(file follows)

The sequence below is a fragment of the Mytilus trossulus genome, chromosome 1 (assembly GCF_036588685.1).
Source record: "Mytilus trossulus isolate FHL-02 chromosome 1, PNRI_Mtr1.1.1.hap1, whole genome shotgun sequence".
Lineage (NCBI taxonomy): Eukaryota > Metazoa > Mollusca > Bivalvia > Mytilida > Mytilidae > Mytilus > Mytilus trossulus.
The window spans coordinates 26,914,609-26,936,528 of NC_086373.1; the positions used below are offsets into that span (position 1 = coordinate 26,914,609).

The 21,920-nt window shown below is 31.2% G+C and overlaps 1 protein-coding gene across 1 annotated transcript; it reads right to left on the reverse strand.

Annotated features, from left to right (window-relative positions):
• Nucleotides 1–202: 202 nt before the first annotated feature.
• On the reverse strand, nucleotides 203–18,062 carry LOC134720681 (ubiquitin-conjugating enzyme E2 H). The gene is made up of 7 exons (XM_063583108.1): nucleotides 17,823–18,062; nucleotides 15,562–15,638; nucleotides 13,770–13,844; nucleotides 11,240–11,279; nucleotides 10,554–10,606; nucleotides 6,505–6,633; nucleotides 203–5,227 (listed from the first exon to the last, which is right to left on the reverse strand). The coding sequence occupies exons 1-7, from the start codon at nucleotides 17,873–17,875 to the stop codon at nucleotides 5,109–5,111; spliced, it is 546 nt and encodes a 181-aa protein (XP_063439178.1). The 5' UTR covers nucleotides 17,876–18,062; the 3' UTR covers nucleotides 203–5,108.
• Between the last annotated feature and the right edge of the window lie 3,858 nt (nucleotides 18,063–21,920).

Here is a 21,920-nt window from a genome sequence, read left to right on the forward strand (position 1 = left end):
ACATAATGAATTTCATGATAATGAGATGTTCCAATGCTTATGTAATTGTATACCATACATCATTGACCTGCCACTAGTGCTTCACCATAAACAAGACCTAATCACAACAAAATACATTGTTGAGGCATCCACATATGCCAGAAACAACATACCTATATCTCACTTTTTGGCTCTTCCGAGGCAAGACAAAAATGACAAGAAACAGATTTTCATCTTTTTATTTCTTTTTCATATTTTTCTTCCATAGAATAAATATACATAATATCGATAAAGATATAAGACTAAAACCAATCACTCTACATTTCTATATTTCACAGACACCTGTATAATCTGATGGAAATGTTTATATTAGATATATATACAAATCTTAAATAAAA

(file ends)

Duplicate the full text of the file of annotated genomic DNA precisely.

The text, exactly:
The sequence below is a fragment of the Mytilus trossulus genome, chromosome 1 (assembly GCF_036588685.1).
Source record: "Mytilus trossulus isolate FHL-02 chromosome 1, PNRI_Mtr1.1.1.hap1, whole genome shotgun sequence".
Lineage (NCBI taxonomy): Eukaryota > Metazoa > Mollusca > Bivalvia > Mytilida > Mytilidae > Mytilus > Mytilus trossulus.
The window spans coordinates 26,914,609-26,936,528 of NC_086373.1; the positions used below are offsets into that span (position 1 = coordinate 26,914,609).

The 21,920-nt window shown below is 31.2% G+C and overlaps 1 protein-coding gene across 1 annotated transcript; it reads right to left on the reverse strand.

Annotated features, from left to right (window-relative positions):
• Nucleotides 1–202: 202 nt before the first annotated feature.
• On the reverse strand, nucleotides 203–18,062 carry LOC134720681 (ubiquitin-conjugating enzyme E2 H). The gene is made up of 7 exons (XM_063583108.1): nucleotides 17,823–18,062; nucleotides 15,562–15,638; nucleotides 13,770–13,844; nucleotides 11,240–11,279; nucleotides 10,554–10,606; nucleotides 6,505–6,633; nucleotides 203–5,227 (listed from the first exon to the last, which is right to left on the reverse strand). The coding sequence occupies exons 1-7, from the start codon at nucleotides 17,873–17,875 to the stop codon at nucleotides 5,109–5,111; spliced, it is 546 nt and encodes a 181-aa protein (XP_063439178.1). The 5' UTR covers nucleotides 17,876–18,062; the 3' UTR covers nucleotides 203–5,108.
• Between the last annotated feature and the right edge of the window lie 3,858 nt (nucleotides 18,063–21,920).

Here is a 21,920-nt window from a genome sequence, read left to right on the forward strand (position 1 = left end):
ACATAATGAATTTCATGATAATGAGATGTTCCAATGCTTATGTAATTGTATACCATACATCATTGACCTGCCACTAGTGCTTCACCATAAACAAGACCTAATCACAACAAAATACATTGTTGAGGCATCCACATATGCCAGAAACAACATACCTATATCTCACTTTTTGGCTCTTCCGAGGCAAGACAAAAATGACAAGAAACAGATTTTCATCTTTTTATTTCTTTTTCATATTTTTCTTCCATAGAATAAATATACATAATATCGATAAAGATATAAGACTAAAACCAATCACTCTACATTTCTATATTTCACAGACACCTGTATAATCTGATGGAAATGTTTATATTAGATATATATACAAATCTTAAATAAAA